Sunday, October 21, 2007

Freedom of Speech Trumps Baseball Players’ Publicity Rights

This posting was written by William Zale, Editor of CCH Advertising Law Guide.

Even though baseball players established a cause of action for violation of their rights of publicity by a fantasy game provider (CBC), the First Amendment trumped the right of publicity, the U.S. Court of Appeals in St. Louis has ruled. CBC sold fantasy sports products via its website, e-mail, mail, and the telephone. Its fantasy baseball products incorporated the names along with performance and biographical data of actual major league baseball players.

Right of Publicity

The players offered sufficient evidence to make out a cause of action for violation of their rights of publicity under Missouri law. In Missouri, the elements of a right of publicity action included (1) the use of an individual's name as a symbol of his identity, (2) without consent, and (3) with the intent to obtain a commercial advantage.

The parties agreed that CBC's continued use of the players' names and playing information after the expiration of a 2002 licensing agreement was without consent. The symbol-of-identity element was satisfied because there was no doubt that the players' names used by CBC were understood by it and its fantasy baseball subscribers as referring to actual major league baseball players. In addition, because CBC used baseball players' identities in its fantasy baseball products for purposes of profit, their identities were being used for commercial advantage.

First Amendment

Though the dispute was between private parties, the state action necessary for First Amendment protections was present because the right of publicity claim existed only insofar as the courts enforced state-created obligations that were never explicitly assumed by CBC.

Pictures, graphic design, concept art, sounds, music, stories, and narrative present in video games had been held to be speech entitled to First Amendment protection. Similarly, CBC used the “names, nicknames, likenesses, signatures, pictures, playing records, and/or biographical data of each player” in an interactive form in connection with its fantasy baseball products.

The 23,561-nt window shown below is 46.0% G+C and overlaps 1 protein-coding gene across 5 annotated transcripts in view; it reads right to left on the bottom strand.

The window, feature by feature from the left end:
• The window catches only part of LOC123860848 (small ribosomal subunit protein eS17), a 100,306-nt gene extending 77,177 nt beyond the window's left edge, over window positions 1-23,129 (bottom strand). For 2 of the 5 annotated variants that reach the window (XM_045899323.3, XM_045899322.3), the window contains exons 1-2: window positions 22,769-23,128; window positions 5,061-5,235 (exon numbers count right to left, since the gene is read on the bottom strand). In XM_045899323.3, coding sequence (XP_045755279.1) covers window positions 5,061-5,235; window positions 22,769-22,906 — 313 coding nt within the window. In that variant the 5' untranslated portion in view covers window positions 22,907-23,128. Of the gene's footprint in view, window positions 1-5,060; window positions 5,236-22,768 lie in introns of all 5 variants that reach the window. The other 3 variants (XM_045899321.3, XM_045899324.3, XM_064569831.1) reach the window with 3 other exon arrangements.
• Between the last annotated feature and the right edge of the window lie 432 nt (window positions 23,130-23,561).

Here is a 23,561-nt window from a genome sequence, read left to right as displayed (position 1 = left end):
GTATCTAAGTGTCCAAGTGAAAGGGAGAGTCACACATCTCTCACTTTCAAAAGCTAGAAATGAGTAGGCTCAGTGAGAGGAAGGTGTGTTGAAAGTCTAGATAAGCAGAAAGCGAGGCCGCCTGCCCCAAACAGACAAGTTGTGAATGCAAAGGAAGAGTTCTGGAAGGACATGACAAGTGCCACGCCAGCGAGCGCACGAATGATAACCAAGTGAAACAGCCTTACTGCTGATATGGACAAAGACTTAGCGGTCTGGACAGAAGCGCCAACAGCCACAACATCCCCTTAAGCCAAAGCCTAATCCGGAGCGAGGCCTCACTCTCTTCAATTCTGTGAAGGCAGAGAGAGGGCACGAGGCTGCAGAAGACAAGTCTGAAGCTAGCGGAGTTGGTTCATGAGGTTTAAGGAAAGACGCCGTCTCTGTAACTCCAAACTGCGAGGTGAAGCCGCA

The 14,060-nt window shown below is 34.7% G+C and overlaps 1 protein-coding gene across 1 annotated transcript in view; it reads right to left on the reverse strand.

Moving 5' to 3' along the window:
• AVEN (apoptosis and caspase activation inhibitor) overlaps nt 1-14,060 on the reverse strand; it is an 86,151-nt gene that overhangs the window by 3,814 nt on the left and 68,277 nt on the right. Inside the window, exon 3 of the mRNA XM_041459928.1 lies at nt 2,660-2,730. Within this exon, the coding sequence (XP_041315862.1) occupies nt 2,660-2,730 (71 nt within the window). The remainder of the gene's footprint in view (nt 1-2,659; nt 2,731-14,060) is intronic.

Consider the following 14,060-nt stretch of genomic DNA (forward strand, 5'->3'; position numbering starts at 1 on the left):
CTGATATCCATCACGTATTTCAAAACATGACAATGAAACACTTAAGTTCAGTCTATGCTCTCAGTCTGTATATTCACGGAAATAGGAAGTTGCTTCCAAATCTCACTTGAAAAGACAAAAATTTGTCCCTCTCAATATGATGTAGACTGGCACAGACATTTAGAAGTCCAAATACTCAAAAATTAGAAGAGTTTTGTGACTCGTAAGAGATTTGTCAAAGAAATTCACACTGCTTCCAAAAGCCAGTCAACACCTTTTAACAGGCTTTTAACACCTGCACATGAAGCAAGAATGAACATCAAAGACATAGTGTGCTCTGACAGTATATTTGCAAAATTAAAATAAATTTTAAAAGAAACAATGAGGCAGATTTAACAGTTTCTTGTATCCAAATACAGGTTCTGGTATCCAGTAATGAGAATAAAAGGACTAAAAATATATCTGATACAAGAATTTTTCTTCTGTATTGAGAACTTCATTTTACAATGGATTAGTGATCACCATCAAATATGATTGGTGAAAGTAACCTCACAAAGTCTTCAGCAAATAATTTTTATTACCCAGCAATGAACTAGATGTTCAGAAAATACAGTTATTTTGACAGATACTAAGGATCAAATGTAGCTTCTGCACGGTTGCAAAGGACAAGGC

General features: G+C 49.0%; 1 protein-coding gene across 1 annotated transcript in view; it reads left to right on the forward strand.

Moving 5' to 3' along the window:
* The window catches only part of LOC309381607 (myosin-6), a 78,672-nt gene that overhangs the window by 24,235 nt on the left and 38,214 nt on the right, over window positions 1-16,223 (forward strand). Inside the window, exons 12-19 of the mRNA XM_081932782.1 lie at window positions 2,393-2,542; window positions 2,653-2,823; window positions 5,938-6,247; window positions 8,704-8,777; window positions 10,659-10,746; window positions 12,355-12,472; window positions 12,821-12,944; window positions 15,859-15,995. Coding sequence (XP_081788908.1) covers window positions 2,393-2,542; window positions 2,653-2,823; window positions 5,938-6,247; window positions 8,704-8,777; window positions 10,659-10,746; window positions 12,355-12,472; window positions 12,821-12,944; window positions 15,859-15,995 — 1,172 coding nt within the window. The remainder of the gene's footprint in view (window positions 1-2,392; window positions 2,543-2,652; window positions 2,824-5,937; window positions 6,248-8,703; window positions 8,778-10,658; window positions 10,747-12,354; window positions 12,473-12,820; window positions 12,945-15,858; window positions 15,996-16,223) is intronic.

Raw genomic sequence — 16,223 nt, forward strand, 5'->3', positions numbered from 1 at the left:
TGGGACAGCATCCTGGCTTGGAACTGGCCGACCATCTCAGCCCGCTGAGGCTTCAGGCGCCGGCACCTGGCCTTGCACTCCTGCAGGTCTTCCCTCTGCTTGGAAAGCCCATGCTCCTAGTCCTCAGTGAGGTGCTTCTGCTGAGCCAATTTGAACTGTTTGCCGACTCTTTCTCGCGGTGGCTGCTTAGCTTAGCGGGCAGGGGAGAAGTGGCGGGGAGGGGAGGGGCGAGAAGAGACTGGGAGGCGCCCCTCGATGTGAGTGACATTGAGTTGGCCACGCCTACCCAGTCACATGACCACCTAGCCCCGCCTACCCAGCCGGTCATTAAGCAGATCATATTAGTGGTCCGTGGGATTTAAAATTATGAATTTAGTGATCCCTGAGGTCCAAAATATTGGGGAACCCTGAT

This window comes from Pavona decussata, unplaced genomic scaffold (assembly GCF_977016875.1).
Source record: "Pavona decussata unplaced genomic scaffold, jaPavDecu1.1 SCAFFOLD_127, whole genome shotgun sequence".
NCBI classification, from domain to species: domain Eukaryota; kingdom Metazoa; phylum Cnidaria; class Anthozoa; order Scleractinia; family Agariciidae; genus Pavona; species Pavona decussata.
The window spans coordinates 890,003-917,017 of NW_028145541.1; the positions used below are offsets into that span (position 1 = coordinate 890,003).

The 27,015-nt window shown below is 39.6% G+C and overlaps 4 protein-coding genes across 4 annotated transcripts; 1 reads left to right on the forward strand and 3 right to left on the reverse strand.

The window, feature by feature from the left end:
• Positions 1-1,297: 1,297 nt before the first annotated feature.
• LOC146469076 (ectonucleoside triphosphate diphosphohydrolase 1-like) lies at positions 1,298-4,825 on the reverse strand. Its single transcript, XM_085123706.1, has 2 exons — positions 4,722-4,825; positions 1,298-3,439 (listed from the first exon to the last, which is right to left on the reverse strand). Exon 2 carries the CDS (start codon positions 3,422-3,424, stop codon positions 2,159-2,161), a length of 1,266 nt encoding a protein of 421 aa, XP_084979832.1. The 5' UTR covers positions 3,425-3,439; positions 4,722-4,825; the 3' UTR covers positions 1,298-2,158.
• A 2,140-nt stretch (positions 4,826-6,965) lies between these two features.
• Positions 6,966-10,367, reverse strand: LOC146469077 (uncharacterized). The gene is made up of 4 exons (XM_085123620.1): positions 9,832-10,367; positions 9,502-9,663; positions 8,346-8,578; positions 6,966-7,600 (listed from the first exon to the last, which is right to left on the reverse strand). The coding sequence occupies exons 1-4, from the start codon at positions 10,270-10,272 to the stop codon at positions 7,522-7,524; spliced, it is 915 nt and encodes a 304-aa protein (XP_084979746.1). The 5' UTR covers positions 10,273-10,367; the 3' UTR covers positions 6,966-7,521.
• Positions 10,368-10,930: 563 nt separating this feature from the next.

The recitation and discussion of factual data concerning the athletic performance of major league baseball players commanded a substantial public interest, and, therefore, was a form of expression due substantial constitutional protection, according to the court.

The right of publicity provides incentives to encourage a person's productive activities and to protect consumers from misleading advertising. But major league baseball players were handsomely rewarded and could earn additional large sums from endorsements and sponsorship arrangements, the court noted.

There was no danger that consumers would be misled, the court found, because the fantasy baseball games depended on the inclusion of all players and thus could not create a false impression that some particular player with “star power” is endorsing CBC's products.

No-Use Agreement

The court, with one judge dissenting, held unenforceable a no-challenge provision of the parties’ 2002 agreement and a no-use provision, which prohibited CBC from using players' names and playing records after the expiration of the agreement.

A warranty of title in the agreement provided that the players association was “the sole and exclusive holder of all right, title and interest” in and to the names and playing statistics of virtually all major league baseball players. Because the players association did not have exclusive “right, title, and interest” in the use of the information, the association breached a material obligation that it undertook in the contract, the court determined. CBC thus was relieved of the obligations that it undertook, and the association could not enforce the no-use and no-challenge provisions.

The October 16, 2007 decision in C.B.C. Distribution and Marketing, Inc. v. Major League Baseball Advanced Media, L.P., will appear at CCH Advertising Law Guide ¶62,693.

No comments: